Check out this great demonstration of these by Tyler King of Rennsteig. Got a broken screw or bolt you need extracting? Get the Rennsteig Screw Extractors at your home for the best German Tools, KC Tool.

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37 thoughts on “Why You Need Screw Extractors And How Rennsteig Stands Apart

  1. I have had the worst luck with “EZ” outs! After breaking an extractor in a broken bolt, the last go round I just immediately got out the Dremel and a tap. I would have a lot more confidence in these though.

  2. I like the extended shaft, maybe for hard to reach that oh-shit bolts. Right and left handed is also a good idea

  3. Like that they can be used with standard wrenches and sockets allowing greater reach into recessed areas with extentions. I personally will not have need for it often but the ability to get a bite in both directions could be a blessing to some.

  4. I was just looking at these yesterday evening. Pretty unique. I like how they will remove bolts in clockwise and counterclockwise!

  5. Great article. I’ve never had good luck with easy outs. My father showed me the “old school” way. Drill hole into broken bolt/screw, get a star bit slightly larger than the hole, hammer in, extract, throw the whole thing out. It works great! Finally this concept has been purpose built into an extraction set. Looks awesome!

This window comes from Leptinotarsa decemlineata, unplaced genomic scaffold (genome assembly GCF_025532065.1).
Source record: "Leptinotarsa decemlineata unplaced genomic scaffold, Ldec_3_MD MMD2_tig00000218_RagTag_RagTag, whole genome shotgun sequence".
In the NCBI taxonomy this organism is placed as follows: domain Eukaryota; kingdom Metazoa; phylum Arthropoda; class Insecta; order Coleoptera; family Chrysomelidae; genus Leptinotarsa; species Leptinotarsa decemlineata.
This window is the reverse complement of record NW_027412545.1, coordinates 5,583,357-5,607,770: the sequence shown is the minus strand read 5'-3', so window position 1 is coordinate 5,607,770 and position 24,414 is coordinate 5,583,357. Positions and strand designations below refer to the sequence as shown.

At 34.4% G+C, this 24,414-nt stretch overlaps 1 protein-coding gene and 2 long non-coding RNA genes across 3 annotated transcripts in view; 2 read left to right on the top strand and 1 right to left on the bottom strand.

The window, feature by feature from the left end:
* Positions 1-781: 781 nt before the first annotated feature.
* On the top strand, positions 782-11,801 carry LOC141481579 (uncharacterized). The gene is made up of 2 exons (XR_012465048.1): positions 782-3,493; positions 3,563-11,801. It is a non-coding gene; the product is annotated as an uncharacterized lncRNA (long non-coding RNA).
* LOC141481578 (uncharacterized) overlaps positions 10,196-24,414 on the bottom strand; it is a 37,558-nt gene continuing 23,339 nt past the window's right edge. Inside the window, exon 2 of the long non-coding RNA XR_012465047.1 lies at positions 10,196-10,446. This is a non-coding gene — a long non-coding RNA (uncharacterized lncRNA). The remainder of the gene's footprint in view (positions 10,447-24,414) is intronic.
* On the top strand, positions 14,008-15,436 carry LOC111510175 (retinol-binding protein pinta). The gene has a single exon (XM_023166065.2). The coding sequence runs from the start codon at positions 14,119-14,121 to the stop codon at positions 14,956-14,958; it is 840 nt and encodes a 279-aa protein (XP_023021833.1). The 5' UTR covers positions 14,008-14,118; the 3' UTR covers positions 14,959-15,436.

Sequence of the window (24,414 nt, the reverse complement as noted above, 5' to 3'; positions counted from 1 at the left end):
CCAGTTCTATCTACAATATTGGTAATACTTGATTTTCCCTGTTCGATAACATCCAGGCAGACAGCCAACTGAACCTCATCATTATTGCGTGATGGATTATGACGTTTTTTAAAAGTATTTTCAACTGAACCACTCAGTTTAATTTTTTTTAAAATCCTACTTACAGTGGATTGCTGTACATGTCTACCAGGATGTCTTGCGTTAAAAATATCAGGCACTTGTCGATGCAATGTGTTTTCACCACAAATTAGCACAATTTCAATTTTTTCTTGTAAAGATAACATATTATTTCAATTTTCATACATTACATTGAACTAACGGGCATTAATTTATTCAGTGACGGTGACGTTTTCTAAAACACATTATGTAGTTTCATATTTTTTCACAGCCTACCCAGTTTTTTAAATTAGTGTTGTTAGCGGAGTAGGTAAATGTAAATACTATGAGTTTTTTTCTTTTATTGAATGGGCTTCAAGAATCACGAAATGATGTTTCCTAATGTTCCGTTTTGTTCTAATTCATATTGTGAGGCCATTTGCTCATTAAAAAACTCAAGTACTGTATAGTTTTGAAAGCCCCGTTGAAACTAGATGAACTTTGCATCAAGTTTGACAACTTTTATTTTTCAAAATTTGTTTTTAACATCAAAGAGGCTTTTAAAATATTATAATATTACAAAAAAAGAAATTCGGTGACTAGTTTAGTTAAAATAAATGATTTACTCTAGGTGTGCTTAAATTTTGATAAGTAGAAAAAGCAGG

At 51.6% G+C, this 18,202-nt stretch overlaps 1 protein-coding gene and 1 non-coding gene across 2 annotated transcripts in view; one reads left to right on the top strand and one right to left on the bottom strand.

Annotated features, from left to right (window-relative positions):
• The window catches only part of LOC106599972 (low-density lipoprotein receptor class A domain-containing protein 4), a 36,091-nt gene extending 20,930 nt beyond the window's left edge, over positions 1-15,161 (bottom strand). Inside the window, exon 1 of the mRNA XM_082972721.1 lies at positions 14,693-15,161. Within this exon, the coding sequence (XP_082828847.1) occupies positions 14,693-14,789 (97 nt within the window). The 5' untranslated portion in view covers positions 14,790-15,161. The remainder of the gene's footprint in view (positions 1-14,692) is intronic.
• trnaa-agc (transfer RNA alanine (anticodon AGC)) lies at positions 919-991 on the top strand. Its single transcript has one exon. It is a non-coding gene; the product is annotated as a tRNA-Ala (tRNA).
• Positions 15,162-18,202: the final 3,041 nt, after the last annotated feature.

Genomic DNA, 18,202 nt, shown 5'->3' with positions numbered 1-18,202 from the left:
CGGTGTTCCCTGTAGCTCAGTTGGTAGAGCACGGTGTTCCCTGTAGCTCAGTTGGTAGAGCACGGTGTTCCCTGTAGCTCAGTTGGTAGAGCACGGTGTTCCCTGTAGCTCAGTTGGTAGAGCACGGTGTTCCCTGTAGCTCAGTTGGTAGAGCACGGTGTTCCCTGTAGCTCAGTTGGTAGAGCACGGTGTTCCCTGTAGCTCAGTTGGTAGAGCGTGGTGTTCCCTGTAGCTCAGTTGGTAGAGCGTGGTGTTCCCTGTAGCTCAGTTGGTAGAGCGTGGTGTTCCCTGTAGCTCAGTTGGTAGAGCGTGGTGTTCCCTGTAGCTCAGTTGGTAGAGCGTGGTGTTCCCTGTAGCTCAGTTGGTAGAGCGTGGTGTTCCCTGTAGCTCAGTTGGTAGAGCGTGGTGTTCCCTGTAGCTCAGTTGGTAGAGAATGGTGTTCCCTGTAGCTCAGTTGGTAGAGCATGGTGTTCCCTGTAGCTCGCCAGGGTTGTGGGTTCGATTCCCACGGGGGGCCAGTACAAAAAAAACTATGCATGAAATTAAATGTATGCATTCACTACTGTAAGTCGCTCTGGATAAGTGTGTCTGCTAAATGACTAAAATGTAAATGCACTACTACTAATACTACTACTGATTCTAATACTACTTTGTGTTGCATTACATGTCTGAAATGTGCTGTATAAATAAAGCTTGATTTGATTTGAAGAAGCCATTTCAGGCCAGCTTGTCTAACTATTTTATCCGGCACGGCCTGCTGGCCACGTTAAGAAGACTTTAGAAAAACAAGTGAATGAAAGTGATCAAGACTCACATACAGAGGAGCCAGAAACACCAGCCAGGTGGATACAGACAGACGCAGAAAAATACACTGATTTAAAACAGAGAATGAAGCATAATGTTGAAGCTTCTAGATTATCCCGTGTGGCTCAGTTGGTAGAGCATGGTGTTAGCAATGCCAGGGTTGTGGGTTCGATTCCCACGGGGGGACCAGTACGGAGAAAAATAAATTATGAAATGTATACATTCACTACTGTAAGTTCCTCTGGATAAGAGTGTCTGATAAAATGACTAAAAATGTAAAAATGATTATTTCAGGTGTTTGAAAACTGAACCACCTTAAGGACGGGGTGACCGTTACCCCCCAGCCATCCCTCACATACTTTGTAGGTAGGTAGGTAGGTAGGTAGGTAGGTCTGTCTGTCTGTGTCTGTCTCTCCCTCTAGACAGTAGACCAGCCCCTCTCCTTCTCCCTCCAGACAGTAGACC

• I have lost many hours to damaged fasteners. Quailty tools (wera hex plus 👍) helps keep things from going south in the first place but these look like a great back up plan. I work with Ti hardware which can be fragile. Can’t wait to try these!

  6. Ich möchte diese ausprobieren, seit ich an die traditionelle “EZ-out” gewöhnt bin. Ich habe viel Glück mit ihnen aber nur weil ich neugierig bin und du bist nie mit deutschen Werkzeugen getäuscht!

    I would like to try these since I’m used to the traditional EZ out.. I’m having good luck with them but just because I’m curious and you’re never deceived with German tools !!

  7. I am a Wind turbine technician. Learn the hard way about the needs of a good screw extractor set while working in large correctives in the middle of winter in Minnesota. Having one will save you from a lot of headaches and down time.

  8. I’ve used those cheap SpeedOut extractors before and they were nothing but a pain to use, these look like they would breeze through the task with a dual-edge.

  9. Pretty cool idea . Also pretty cool that you can use a socket or wrench. Looks like they would be more than a one time use tool as well

  10. I’ve used multiple extraction tools but this one looks top of the line and looks like it would work correctly not like all these other ones I’ve used. They’d look great in my tool box

  11. Looks like a nice set of extractors. I’ll probably have to add a set next time I order. Rennsteig makes quality tools, and I’m sure these are some of the finest made. Thanks for the article.

  12. Getting my name in for the raffle because there’s nothing I hate more than a stripped out screw! Good luck to everyone. ^^